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Shiites allegedly killed in clash with soldiers

By Igho Akeregha, Kanayo Umeh and Segun Olaniyi (Abuja)
30 October 2018   |   4:28 am
Many members of the Islamic Movement of Nigeria (IMN), also known as Shiites, were allegedly killed in Abuja yesterday during a confrontation with security operatives.

Nigerian soldiers stand guard as they surround the dead bodies of members of Islamic Movement of Nigeria (IMN) following violent clashes during a demonstration of supporters of the movement, to protest against the imprisonment of a Shiite cleric, in Abuja, on October 29, 2018. The army and police confronted members of the Islamic Movement of Nigeria (IMN), the group’s spokesman Ibrahim Musa told AFP, amid reports of casualties. Rights groups have accused Nigeria’s military of killing more than 300 IMN supporters and burying them in mass graves during the 2015 confrontation, a charge the military strongly denies. Sodiq ADELAKUN / AFP

• ‘They were shooting them, carrying away their bodies’
• Group to continue protest today for El-Zakzaky’s release

Many members of the Islamic Movement of Nigeria (IMN), also known as Shiites, were allegedly killed in Abuja yesterday during a confrontation with security operatives.

The casualty figure remains unclear. A leader of the group, Abdullahi Musa, however claimed: “100 brothers and sisters were killed.” He said members managed to retrieve 16 bodies as soldiers took the corpses away.

A source had earlier told The Guardian: “The soldiers were shooting them and carrying away their dead bodies.”

One eyewitness claimed he saw five members of the sect killed.

But the police spokesman in the Federal Capital Territory, Anjuguri Manzah, said he was not aware of any clash between the police and Shiites. Repeated enquiries made to the director of Army Public Relations, Brigadier General Texas Chukwu, yielded no result.

Trouble began around 2:30 p.m. when thousands of Shiites marched on the busy Zuba-Kubwa Road leading into the Central Business District. The procession, which spanned about a kilometre, overtook all four lanes. It consisted mainly of young members spotting green, red, black and yellow headbands. The women wore black hijab.

Musa said the sect members planned to enter Abuja from the Zuba and Nyanya Maraba areas, two major entry and exit points in the FCT. At the Nyanya end of the Arbaeen trek however, the march turned bloody, as members of the sect met stiff resistance at a roadblock manned by soldiers who allegedly opened fire with live ammunition. The encounter, which lasted about an hour, was said to have resulted in an unspecified number of Shiite casualties.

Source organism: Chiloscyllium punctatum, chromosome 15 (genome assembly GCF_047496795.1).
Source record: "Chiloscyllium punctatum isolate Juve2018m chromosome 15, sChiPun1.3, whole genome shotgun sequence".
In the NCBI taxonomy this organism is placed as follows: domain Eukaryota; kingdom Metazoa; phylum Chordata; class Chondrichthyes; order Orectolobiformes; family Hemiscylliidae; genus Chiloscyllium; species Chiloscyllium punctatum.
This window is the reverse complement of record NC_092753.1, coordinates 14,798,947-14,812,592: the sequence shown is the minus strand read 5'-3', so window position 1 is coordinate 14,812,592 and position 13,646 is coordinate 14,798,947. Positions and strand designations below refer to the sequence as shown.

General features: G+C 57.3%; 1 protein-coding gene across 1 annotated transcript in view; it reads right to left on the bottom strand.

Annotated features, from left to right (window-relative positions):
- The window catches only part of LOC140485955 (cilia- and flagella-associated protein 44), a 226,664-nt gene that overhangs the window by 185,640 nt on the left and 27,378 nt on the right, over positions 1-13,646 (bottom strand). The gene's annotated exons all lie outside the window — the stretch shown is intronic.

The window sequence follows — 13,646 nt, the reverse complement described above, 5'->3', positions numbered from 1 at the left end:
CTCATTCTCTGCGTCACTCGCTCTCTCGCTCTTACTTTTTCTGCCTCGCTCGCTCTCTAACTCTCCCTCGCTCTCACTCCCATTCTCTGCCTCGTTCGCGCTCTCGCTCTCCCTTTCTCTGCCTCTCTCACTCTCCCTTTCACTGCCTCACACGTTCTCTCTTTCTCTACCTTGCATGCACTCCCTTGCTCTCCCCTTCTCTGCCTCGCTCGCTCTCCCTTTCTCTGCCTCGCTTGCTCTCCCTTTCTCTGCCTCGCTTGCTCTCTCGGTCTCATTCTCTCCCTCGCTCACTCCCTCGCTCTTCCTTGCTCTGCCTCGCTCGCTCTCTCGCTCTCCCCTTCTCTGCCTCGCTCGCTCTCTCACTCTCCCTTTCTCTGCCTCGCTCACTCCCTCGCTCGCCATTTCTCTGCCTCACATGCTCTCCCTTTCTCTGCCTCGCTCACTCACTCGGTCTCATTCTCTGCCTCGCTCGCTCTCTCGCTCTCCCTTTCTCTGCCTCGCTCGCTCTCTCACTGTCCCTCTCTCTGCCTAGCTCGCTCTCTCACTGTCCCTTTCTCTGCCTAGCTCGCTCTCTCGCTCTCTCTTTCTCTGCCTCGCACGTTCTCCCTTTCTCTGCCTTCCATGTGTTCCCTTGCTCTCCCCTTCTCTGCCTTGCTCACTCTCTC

Combat-ready troops of the Guards Brigade, backed by an armoured personnel carrier, kept watch at the Tipper Garage overhead bridge on the Kubwa expressway leading to Maitama, Asokoro and the Three Arms Zone. They were supported by a detachment of armed uniformed and plainclothes police officers.

Parts of the city experienced severe traffic gridlocks, as stranded commuters walked miles to reach their destinations. Many residents who got wind of the looming trouble hurriedly closed their business premises and rushed home to avoid being caught in the clash.

Following the deadly confrontation in Nyanya, Musa disclosed that the leadership of the group assessed the security situation and instructed members to retreat and reassemble today to continue the trek, which would end tomorrow.

He added that the group would continue its “non-violent protest” until its detained leader, Sheikh Ibrahim El-Zakzaky, is released from prison.

El-Zakzaky is being held in spite of court orders granting him freedom.

“The President Buhari-led administration has been releasing the dreaded Boko Haram jihadists under the guise of ‘repentant terrorists’, yet it does not see anything wrong in attacking Shiite members peacefully clamouring for the release of their leader who the court has set free. The disobedience of this administration to the decision of the court portends danger for the country’s peace and orderliness,” said former deputy spokesman of the All Progressives Congress (APC), Timi Frank.

Also reacting, a pro-democracy and non-governmental organisation, Human Rights Writers Association of Nigeria (HURIWA), condemned the killing of Shiites in a statement by its national coordinator, Emmanuel Onwubiko, and national media affairs director, Zainab Yusuf.

“Have the soldiers run out of water cannons; teargas canisters or rubber bullets? Why fire lethal weapons on civilians, even if they were throwing rocks and stones at the soldiers? These killings are indeed dehumanising the Nigerian life and making Nigerian life seem so cheap. This is absolutely inappropriate and totally unacceptable.”

HURIWA added: “We condemn these deaths that were completely avoidable if maximum military force wasn’t deployed. We are by this statement publicly asking that an independent investigation be carried out by a panel of investigators to be drawn from the organised civil society community, the judiciary and representatives of the security forces without further waste of time. Enough of this bloodshed!

“We completely condemn the president’s persistent failure to comply with binding orders of several courts of competent jurisdictions that had granted bail to the leader of the Islamic Movement of Nigeria Sheikh Ibrahim El-Zakzaky and his wife who have been detained in the facilities of the Department of State Services since over two and half years,” HURIWA said.